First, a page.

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Walden v. Georgia-Pacific Corp.

September 23, 1997




On Appeal From the United States District Court For the District of Delaware

(D.C. Civ.No. 92-cv-00735)

Before: BECKER, SCIRICA, Circuit Judges, and KELLY, District Judge. *fn*

BECKER, Circuit Judge.

Filed September 23, 1997

Argued: June 5, 1997

eptember 23, 1997)


This is an appeal by plaintiffs Linda S. Walden, James P. Murphy, and George C. Poirier from an order of the district court denying them a new trial in an employment discrimination case following a jury verdict in favor of the defendants, Georgia-Pacific Corporation and one of its executives. The plaintiffs contend that the district court abused its discretion in not granting them a new trial in the face of errors in the jury charge and in the exclusion of certain evidence. We affirm.

First, we reject plaintiffs' contention that their proffered evidence of retaliatory animus was sufficiently "direct" to require a burden shifting "mixed-motives" charge under Price Waterhouse v. Hopkins, 490 U.S. 228 (1989). Second, while we believe that the district court erred in excluding certain evidence of discriminatory animus, we do not believe that it committed plain error in doing so. The evidence involved stray remarks by Georgia-Pacific employees outside the chain of decisionmakers who had authority to hire and fire the plaintiffs. The district court excluded the evidence at an in limine hearing, at which time the district court described its actions as only "tentative".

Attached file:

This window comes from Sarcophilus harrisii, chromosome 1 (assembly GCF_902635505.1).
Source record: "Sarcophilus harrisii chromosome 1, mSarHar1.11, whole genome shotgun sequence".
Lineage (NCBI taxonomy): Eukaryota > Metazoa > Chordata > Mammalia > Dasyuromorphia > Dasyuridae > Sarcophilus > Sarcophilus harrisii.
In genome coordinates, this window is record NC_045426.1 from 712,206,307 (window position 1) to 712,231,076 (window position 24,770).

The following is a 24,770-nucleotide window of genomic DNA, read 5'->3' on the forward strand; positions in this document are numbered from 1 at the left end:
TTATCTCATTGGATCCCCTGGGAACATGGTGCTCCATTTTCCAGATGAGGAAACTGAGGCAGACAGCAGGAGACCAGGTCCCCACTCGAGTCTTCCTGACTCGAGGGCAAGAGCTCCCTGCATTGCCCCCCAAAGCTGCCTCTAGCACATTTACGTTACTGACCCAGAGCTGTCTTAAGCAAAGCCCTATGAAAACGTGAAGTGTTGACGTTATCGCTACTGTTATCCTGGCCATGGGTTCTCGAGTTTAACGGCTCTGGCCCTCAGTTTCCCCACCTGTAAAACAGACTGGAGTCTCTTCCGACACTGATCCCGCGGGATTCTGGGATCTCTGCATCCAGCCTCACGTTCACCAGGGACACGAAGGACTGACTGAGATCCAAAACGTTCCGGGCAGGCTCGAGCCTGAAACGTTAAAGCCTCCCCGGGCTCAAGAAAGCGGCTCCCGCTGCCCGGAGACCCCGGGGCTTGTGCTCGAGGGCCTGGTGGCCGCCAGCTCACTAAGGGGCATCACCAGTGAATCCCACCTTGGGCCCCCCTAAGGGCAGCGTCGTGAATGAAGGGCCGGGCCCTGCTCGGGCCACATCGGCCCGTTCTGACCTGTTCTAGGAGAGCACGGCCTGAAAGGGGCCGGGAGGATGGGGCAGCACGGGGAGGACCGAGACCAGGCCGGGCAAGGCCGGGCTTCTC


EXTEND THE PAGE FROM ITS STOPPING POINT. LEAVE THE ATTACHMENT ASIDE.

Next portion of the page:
Although the district court gave certain indications at the hearing that its rulings might be final, it never countermanded its description of them as "tentative." Thus, we do not believe that the rulings were sufficiently final under the doctrine of American Home Assurance v. Sunshine Supermarket, Inc., 753 F.2d 321 (3d Cir. 1985) to excuse the plaintiffs' obligation to reassert their objections at trial, accompanied by offers of proof, in order to preserve the issues for abuse of discretion review. Since no objections were made at trial, we review only for plain error and, inasmuch as the excluded evidence was cumulative of other evidence of corporate animus (which the jury obviously rejected), we find none.

Finally, addressing a question of first impression at the circuit level, we reject plaintiffs' contention that the district court erred in excluding evidence of the conviction of GeorgiaPacific for tax evasion which plaintiffs offered to impeach the defendant's witnesses. We conclude that Fed. R. Evid. 609 does not permit corporate convictions to be used to impeach the credibility of employee witnesses who are not directly connected to the underlying criminal act. Since there was no evidence of such a connection in the present case, the district court properly excluded the Georgia-Pacific convictions as improper impeachment evidence.

I. Facts and Procedural History